Clinical and genetic characteristics, prognostic risk factors, and classification of nemaline myopathy (NM) are examined in a study of 143 cases identified at two centers in Australia and North America and reported from the Neurogenetics Research Unit, University of Sydney, Australia; Children’s Hospital, Boston; and other centers. Of the 143 cases, 23(16%) were typed as severe congenital NM, 29(20%) were intermediate congenital, 66(46%) typical congenital, 19(13%) of childhood onset, and 6(4%) of adult onset. Severe congenital cases had absence of spontaneous movements and respiration, and contractures (arthrogryposis multiplex congenita (AMC) in 8 cases) and fractures at birth, and 74% died of respiratory insufficiency (ld-1.3y). Intermediate congenital cases presented neonatally (<28 days) with hypotonia, their motor milestones were delayed, they developed contractures (only 1 AMC) in early childhood, they had respiratory symptoms, and were confined to a wheelchair by 11 years, and 28% died (2w-2.9y). Typical congenital cases presented in infancy (usually after 28 days) or early childhood, 1/3 had neonatal hypotonia, weakness was initially proximal and later distal, most were ambulant before 18 months of age, the course was slowly progressive in 23%, and 6% died (6-19y). Childhood onset cases presented with delayed motor milestones and facial diplegia, but diagnosis was delayed for years after onset, and only 5% died (46y). Adult onset cases presented at 41 to 59 years of age, 4(66%) were symptomatic for up to 20 years before diagnosis, all had mild facial and proximal weakness, 4 had myalgia, and none died. Additional symptoms in some congenital cases included food intolerance with gavage feeding and gastrostomy, bulbar dysfunction with dysarthria, drooling and aspiration, cardiac dysfunction, and seizures. Electromyography was abnormal in 42 of 64 patients tested. Inheritance was autosomal recessive in 29 cases (20%), autosomal dominant in 41(29%), and sporadic in 72(50%). Risk factors for early mortality, mainly in severe congenital cases, were arthrogryposis, neonatal respiratory failure, and delayed motor milestones. Motor outcome was correlated with respiratory involvement; patients requiring ventilatory support in the first year never walked, In children surviving the neonatal period, muscle weakness and respiratory function improved with increasing age. [1]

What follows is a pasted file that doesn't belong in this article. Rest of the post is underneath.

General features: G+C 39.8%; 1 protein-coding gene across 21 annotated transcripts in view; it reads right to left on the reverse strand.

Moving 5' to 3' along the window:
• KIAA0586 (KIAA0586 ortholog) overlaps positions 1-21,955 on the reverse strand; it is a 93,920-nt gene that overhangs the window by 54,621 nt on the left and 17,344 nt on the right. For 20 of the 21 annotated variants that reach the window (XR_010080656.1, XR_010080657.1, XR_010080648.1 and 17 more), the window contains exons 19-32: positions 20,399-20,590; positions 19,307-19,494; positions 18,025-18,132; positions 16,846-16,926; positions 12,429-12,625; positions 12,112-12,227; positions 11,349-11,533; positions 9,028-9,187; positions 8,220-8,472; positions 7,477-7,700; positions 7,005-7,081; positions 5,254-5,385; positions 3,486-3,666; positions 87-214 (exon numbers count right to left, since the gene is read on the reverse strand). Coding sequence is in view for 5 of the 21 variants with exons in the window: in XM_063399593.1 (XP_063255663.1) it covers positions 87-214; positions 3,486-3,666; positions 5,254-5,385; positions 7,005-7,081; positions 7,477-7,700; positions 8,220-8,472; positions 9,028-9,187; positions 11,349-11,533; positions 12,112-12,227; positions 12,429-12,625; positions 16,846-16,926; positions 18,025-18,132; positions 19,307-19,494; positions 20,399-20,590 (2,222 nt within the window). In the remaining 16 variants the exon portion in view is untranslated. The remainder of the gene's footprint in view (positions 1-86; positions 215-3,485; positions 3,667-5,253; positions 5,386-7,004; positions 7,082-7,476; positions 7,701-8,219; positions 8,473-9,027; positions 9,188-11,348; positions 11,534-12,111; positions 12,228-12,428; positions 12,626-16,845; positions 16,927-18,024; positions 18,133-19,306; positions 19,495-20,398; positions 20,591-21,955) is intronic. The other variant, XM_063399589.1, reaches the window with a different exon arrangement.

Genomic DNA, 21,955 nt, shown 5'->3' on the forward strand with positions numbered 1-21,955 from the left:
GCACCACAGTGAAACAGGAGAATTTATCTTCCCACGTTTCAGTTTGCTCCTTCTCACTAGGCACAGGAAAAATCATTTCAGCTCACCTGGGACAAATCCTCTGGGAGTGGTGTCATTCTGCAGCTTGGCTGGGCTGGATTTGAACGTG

COMMENT. Nemaline myopathy, first described by Shy and coworkers in 1963, is characterized by a slowly progressive, or static weakness and hypotonia of pelvic and other muscles, and threadlike, intracellular rods, staining red with modified trichrome stain, in muscle fibers. The term nemaline is derived from the Greek word nema or thread. Inheritance is autosomal dominant, recessive, or sporadic. Clinical classification of nemaline myopathy (NM) is determined by three factors: 1) respiratory function, 2) severity and distribution of weakness, and 3) motor milestones. Severe congenital subtype has clearly defined symptoms with a poor outcome. Intermediate and typical congenital subtypes are difficult to distinguish in infancy but can be separated in later childhood; patients with typical congenital NM crawl before 12 months and walk before 18 months, whereas intermediate cases are more delayed, the course is more progressive, and mortality is significantly higher. Childhood- and adult-onset cases have overlapping characteristics and a good prognosis. Prenatal expression of NM has been associated with fetal akinesia sequence (Lammens et al, 1997, cited by above authors), and frequent obstetric complications. Mortality, especially in severe and intermediate congenital subtypes, is almost invariably caused by respiratory insufficiency, and motor outcome is correlated with respiratory involvement. After the neonatal period, treatment of pulmonary infection and feeding problems can lower mortality. For earlier references to congenital nemaline myopathy, see Progress in Pediatric Neurology III, PNB Publ, 1997;pp349-351).